Apple surprised its app developer community today with the official announcement that they’ll soon be able to sell their cross-platform apps as one universal purchase including, for the time, apps that run on macOS. For consumers, a universal purchase option allows them to just pay once for an app that works across devices, including iPhone, iPad, Apple TV, and/or Mac. Developers, meanwhile, will be able to entice customers to buy their Mac and iOS app together, or other combinations of apps. They’ll also be able to more easily sync customers’ in-app purchases and subscriptions across platforms.
Apple says support for universal purchase will roll out in March 2020.
In preparation for the changes, the App Store categories will be unified across the iOS App Store and Mac App Store, to make apps more “discoverable,” Apple says.
Apple’s App Store categories are rarely updated, so this too is a notable change that will impact all developers — including those without a universal app bundle to sell. By listing their app in a new category, developers may have a better shot at ranking higher on the list of Top apps, compared with competing in an existing category alongside far more apps.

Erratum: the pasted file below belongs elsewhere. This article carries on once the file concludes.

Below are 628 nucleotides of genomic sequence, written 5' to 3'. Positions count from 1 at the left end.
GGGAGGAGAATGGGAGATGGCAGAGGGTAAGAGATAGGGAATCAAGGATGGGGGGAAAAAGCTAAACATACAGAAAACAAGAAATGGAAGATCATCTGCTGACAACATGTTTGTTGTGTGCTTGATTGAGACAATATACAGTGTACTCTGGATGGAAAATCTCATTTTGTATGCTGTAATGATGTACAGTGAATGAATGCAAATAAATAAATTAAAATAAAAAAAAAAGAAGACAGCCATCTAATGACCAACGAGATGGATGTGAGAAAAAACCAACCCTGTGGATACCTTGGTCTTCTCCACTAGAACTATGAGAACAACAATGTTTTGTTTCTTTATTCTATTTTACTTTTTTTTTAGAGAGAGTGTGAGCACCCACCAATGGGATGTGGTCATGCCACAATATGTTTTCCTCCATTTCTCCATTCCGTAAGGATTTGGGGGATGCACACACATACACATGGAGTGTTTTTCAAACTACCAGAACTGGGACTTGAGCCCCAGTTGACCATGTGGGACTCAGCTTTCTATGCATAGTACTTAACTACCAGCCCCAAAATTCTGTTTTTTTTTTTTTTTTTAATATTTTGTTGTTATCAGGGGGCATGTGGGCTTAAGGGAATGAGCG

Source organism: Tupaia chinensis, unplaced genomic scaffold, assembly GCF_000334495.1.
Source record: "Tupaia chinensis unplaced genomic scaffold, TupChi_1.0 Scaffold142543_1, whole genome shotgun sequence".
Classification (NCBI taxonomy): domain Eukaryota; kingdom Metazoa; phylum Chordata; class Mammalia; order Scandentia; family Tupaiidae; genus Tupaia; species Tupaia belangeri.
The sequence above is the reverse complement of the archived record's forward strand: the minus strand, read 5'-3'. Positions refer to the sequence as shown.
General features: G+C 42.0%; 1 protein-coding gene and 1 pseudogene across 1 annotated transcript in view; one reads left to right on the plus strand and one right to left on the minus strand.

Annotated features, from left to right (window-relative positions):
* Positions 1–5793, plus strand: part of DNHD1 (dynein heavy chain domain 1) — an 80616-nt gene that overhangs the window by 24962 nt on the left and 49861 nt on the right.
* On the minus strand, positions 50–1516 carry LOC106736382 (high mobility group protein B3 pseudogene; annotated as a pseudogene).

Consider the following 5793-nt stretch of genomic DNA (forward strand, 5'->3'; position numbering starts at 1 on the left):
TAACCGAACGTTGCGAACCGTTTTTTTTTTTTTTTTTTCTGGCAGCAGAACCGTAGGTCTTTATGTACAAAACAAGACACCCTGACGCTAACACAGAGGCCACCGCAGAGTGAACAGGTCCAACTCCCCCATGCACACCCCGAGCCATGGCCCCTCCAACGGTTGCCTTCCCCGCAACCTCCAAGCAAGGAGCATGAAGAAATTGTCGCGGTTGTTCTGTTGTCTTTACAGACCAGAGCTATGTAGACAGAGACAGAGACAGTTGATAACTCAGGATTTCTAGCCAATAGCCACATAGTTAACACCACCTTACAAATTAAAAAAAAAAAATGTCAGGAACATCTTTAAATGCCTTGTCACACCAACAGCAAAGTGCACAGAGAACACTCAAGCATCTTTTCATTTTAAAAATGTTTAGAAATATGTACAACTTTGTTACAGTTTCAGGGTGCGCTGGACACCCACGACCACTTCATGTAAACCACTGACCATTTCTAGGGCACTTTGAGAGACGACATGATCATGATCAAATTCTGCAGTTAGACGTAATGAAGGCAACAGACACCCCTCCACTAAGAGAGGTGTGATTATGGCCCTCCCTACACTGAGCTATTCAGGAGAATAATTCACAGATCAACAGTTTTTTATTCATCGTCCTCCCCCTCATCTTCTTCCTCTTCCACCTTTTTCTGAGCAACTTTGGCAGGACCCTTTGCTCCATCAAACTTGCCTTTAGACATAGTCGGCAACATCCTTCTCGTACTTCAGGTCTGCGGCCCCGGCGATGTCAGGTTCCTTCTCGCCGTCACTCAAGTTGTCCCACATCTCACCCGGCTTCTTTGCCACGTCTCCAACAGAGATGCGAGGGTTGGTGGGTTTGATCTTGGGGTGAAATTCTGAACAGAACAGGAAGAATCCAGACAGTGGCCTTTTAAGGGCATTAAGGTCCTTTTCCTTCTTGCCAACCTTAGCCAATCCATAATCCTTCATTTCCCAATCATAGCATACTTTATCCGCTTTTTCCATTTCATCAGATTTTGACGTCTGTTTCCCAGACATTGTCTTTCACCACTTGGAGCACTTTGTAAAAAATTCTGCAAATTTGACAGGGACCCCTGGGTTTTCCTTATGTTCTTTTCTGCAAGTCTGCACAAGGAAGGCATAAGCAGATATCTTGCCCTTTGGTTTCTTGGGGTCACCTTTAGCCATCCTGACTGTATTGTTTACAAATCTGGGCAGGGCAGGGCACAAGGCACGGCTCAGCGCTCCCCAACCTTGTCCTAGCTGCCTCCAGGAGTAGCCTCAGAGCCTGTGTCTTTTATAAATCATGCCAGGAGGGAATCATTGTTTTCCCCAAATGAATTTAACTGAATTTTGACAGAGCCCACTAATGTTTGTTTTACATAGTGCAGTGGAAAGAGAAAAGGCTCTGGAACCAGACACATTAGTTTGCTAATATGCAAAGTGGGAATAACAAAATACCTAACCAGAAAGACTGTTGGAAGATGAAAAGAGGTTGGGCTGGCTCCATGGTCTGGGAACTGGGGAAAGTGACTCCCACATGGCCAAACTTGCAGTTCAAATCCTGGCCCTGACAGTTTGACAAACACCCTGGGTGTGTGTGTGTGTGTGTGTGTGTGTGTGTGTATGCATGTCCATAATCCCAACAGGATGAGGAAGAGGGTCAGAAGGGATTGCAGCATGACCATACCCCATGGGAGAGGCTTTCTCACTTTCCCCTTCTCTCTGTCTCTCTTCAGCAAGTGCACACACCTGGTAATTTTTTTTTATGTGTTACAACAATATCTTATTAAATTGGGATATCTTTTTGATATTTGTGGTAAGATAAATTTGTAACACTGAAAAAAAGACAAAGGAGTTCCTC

On iOS, developers will be able to list their app in two new categories: “Developer Tools” and “Graphics & Design.”
The Mac App Store is gaining several other categories coming from iOS, including “Books,” “Food & Drink,” “Magazines & Newspapers,” “Navigation,” and “Shopping.”
In addition, the “Photography” and “Video” categories on the Mac App Store will be combined into “Photo & Video,” to better sync up with iOS. And “Kids” will no longer be a subcategory within “Games” on the Mac App Store.
Apple says developers can choose to either create a new app for these platforms using a single app record in App Store Connect, or they can add platforms to an existing app record to take advantage of the new universal purchase option. The feature will be enabled by default for Mac Catalyst apps and made available to non-Catalyst apps, too.
Developers can download the Xcode 11.4 beta update released today to get started, but the option doesn’t go live for the public until the March launch date.
This isn’t the first time that developers have been able to distribute their apps together as one purchase, to be clear. If you’ve ever bought an iPhone app and gained the iPad or Apple Watch app alongside it, for example, you are already familiar with this universal purchase option. What’s new is that Apple is now bringing this same functionality to Mac apps for the first time.
Of course, a universal purchase doesn’t make sense for all apps, so developers will need to weigh the pros and cons for themselves, based on how they want to do business. But the option does represent a significant step in unifying the separate app ecosystems Apple offers, which could spur more Mac app development in years to come.